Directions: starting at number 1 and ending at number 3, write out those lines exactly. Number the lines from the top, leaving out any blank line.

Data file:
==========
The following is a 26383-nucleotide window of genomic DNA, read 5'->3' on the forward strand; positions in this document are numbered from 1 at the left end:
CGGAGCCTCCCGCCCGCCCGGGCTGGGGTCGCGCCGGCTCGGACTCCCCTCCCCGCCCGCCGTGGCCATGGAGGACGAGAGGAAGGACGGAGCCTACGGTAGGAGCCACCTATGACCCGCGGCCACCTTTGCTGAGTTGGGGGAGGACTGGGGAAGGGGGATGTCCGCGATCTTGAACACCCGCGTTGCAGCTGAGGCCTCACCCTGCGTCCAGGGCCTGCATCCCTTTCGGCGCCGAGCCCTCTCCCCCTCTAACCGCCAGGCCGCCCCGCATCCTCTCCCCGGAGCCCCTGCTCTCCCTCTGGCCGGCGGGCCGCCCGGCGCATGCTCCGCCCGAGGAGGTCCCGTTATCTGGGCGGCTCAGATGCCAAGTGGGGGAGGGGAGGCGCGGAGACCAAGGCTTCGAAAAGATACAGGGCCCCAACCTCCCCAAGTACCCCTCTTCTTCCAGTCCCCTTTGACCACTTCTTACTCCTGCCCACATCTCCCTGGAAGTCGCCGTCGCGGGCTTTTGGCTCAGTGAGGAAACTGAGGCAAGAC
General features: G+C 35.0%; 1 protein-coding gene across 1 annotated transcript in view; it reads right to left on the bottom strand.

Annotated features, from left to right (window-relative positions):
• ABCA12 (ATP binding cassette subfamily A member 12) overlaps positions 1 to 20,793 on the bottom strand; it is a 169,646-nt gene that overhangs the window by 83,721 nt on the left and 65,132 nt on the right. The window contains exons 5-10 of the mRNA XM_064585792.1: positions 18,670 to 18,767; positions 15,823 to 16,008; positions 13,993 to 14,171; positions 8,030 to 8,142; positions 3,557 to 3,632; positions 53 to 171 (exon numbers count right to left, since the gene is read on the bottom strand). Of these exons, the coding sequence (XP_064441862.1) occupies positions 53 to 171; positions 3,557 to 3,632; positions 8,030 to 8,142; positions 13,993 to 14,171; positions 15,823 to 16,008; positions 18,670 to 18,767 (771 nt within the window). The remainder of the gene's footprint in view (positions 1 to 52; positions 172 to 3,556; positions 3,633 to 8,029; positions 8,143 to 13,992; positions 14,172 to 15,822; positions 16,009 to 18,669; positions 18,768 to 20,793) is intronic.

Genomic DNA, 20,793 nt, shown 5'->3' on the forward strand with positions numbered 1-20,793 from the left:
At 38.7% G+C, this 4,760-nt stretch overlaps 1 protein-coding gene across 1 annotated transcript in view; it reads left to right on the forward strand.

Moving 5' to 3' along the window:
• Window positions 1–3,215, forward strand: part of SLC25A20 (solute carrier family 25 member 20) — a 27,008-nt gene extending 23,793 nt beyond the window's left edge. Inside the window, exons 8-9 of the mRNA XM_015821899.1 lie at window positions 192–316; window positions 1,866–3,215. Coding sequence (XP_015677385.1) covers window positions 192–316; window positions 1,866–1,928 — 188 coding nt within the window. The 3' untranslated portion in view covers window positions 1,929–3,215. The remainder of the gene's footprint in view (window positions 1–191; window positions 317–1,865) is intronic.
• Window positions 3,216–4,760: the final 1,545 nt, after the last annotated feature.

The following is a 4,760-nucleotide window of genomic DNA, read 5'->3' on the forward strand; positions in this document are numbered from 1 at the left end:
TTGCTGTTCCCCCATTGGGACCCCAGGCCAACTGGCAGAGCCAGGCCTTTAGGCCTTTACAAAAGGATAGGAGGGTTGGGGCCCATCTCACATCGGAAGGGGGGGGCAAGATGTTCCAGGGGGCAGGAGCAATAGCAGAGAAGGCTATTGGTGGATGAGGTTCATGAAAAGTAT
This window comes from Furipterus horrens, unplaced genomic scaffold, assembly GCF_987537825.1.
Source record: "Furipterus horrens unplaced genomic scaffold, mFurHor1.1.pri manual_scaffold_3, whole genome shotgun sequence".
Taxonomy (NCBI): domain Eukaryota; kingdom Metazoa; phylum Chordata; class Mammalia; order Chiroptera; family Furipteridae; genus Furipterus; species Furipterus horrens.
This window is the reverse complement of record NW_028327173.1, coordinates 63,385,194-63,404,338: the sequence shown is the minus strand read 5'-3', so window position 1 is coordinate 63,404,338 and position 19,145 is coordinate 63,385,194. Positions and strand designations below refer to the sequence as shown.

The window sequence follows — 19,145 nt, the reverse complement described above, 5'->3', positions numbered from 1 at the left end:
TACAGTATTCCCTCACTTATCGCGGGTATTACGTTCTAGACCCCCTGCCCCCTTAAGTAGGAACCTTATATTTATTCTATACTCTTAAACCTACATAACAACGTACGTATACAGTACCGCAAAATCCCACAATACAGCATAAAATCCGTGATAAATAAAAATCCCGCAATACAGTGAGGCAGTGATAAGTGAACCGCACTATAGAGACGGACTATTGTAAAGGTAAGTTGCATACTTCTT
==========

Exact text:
The following is a 26383-nucleotide window of genomic DNA, read 5'->3' on the forward strand; positions in this document are numbered from 1 at the left end:
CGGAGCCTCCCGCCCGCCCGGGCTGGGGTCGCGCCGGCTCGGACTCCCCTCCCCGCCCGCCGTGGCCATGGAGGACGAGAGGAAGGACGGAGCCTACGGTAGGAGCCACCTATGACCCGCGGCCACCTTTGCTGAGTTGGGGGAGGACTGGGGAAGGGGGATGTCCGCGATCTTGAACACCCGCGTTGCAGCTGAGGCCTCACCCTGCGTCCAGGGCCTGCATCCCTTTCGGCGCCGAGCCCTCTCCCCCTCTAACCGCCAGGCCGCCCCGCATCCTCTCCCCGGAGCCCCTGCTCTCCCTCTGGCCGGCGGGCCGCCCGGCGCATGCTCCGCCCGAGGAGGTCCCGTTATCTGGGCGGCTCAGATGCCAAGTGGGGGAGGGGAGGCGCGGAGACCAAGGCTTCGAAAAGATACAGGGCCCCAACCTCCCCAAGTACCCCTCTTCTTCCAGTCCCCTTTGACCACTTCTTACTCCTGCCCACATCTCCCTGGAAGTCGCCGTCGCGGGCTTTTGGCTCAGTGAGGAAACTGAGGCAAGAC
General features: G+C 35.0%; 1 protein-coding gene across 1 annotated transcript in view; it reads right to left on the bottom strand.